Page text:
Wright had a large family that all lived close to one another in Jackson, Mississippi, but Wright felt isolated from them because he didn’t have complete faith in the beliefs and values his relatives had. At a young age, Wright’s father left his family, leaving his own family to support themselves with little money. Wright constantly blamed his father for his constant hunger, and “whenever I felt hunger I thought of him with a deep biological bitterness.” (Wright 16). Living on practically nothing, Wright’s mom, Ella began to push her son into becoming the man of the household. Despite Wright’s constant fear of getting hurt, he slowly started to develop bravery. Without being brave, Wright would have never found the courage to write about his own life. The only source of support his family received was from his maternal grandmother, who ...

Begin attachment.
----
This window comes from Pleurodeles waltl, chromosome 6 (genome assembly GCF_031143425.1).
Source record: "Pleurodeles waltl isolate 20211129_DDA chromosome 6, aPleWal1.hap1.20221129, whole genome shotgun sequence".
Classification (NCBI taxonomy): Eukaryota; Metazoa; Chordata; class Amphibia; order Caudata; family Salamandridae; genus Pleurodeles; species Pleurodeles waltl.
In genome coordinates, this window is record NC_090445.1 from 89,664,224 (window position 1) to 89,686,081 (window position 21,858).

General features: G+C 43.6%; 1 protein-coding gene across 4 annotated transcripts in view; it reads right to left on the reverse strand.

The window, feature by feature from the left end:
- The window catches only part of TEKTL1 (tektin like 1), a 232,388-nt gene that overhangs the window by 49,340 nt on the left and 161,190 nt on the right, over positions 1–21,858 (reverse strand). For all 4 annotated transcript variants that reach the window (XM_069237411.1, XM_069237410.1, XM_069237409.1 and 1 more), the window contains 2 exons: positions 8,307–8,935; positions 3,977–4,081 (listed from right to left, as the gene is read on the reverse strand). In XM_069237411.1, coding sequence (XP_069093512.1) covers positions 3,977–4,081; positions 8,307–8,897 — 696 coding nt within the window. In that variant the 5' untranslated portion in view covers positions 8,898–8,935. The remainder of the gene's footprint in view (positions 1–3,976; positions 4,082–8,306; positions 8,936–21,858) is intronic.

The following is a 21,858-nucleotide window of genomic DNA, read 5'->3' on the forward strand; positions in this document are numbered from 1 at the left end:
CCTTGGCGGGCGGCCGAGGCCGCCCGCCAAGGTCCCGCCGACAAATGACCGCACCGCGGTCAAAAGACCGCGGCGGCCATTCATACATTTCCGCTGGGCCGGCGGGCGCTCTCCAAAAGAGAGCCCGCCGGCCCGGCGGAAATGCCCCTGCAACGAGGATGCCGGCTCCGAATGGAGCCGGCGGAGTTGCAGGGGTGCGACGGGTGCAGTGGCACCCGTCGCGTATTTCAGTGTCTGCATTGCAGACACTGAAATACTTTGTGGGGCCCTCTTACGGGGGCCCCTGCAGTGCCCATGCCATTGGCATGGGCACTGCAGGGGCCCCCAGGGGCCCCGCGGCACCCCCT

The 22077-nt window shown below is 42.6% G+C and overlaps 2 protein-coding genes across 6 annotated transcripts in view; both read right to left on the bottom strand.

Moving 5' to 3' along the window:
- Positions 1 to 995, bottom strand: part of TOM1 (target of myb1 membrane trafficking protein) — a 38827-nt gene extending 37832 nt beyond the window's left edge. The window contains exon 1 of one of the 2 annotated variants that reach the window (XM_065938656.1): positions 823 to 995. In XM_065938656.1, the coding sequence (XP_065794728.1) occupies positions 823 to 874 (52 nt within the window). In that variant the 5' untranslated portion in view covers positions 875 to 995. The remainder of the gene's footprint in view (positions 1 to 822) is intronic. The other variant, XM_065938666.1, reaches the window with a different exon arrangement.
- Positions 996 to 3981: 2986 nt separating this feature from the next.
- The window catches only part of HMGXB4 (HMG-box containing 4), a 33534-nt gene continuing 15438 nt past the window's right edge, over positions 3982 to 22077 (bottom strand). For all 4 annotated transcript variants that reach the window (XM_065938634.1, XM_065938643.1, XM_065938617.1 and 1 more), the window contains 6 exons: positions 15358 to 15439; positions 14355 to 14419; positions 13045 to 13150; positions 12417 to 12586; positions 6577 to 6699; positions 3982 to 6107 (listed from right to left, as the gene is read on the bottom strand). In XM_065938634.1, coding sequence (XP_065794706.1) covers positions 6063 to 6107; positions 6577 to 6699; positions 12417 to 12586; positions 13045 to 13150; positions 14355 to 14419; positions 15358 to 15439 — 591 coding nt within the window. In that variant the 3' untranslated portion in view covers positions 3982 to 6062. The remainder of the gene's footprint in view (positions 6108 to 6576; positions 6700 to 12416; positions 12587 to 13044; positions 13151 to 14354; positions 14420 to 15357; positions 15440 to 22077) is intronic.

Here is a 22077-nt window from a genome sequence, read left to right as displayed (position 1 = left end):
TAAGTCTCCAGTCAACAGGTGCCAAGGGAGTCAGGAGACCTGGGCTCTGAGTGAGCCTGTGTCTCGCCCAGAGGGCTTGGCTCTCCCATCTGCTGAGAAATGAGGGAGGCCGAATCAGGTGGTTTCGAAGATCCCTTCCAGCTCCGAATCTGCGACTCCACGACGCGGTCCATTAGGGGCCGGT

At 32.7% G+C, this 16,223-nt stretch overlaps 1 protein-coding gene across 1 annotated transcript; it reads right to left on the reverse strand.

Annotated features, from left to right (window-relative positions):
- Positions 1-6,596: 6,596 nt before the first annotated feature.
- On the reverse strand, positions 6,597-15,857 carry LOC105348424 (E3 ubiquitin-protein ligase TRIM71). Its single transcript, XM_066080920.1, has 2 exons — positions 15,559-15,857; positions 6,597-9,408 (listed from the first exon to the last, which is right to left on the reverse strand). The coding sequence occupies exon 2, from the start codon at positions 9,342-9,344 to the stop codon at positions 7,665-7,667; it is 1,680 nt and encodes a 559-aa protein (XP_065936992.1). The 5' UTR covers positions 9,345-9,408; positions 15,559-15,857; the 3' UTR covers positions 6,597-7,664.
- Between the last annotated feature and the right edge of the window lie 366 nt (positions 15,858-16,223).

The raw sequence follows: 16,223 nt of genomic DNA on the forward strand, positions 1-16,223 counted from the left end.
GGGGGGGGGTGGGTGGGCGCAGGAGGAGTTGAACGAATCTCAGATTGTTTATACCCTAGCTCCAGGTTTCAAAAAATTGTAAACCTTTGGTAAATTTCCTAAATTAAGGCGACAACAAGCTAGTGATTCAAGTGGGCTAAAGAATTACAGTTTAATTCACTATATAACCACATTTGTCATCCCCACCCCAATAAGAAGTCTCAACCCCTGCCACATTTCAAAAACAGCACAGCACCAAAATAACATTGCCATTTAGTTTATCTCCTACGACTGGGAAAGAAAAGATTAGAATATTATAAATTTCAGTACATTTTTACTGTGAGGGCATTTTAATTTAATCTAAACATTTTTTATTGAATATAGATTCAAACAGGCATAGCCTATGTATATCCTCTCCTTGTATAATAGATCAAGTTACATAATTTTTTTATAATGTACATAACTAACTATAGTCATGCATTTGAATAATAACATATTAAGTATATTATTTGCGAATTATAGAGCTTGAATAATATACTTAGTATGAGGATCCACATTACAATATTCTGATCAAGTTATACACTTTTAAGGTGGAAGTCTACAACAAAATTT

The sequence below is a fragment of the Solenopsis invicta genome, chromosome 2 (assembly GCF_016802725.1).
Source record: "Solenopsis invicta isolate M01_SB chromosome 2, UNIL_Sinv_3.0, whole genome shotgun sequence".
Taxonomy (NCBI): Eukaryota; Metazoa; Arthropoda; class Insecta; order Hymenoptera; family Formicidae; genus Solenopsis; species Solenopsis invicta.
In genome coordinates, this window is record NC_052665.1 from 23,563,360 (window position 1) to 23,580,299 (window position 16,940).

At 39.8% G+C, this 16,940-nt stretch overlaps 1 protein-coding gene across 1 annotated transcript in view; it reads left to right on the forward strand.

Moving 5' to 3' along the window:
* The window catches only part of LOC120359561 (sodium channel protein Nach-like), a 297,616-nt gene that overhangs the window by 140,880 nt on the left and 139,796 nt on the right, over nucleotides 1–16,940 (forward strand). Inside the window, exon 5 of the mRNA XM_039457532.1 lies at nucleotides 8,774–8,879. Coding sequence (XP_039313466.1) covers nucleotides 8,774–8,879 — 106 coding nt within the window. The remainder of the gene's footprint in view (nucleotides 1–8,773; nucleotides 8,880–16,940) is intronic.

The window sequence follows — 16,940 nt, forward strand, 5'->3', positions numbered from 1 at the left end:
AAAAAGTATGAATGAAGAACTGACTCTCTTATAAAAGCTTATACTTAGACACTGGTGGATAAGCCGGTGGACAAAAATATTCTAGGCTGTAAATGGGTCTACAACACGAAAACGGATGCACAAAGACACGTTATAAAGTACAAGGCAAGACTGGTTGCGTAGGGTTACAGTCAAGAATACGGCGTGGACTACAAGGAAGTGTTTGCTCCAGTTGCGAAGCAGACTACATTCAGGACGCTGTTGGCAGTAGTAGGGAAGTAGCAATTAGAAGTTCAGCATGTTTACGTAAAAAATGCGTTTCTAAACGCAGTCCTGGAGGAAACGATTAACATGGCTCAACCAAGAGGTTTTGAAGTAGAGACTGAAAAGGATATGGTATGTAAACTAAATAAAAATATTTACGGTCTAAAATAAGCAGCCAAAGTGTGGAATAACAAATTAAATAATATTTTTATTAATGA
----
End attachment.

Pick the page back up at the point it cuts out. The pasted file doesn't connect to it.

... middle of paper ...
...Jim Crow era also made it difficult for Wright to become as influential of an author as he would have liked to be. Wright is just the beginning of many African American authors sharing their own perspective, positive or negative, of the African American experience.
Ellison, Ralph. "Richard Wright's Blues." Gale Literature Resources Center. Gale, 2005. Web. 18 Jan. 2014.
Labbe, Sarah L. "Writers of the Harlem Renaissance at Odds: Wright and Hurston's Different Approaches." Salve Digital Commons. Salve Regina Universtiy, 2013. Web. 31 Jan. 2014.
Whitted, Qiana J. "Using my grandmother's life as a model." Gale Literature Resources Center. Gale, 2004. Web. 18 Jan. 2014.
Wright, Richard. Black Boy: (American Hunger), a Record of Childhood and Youth. New York: HarperPerennial Modern Classics, 2008. Print.
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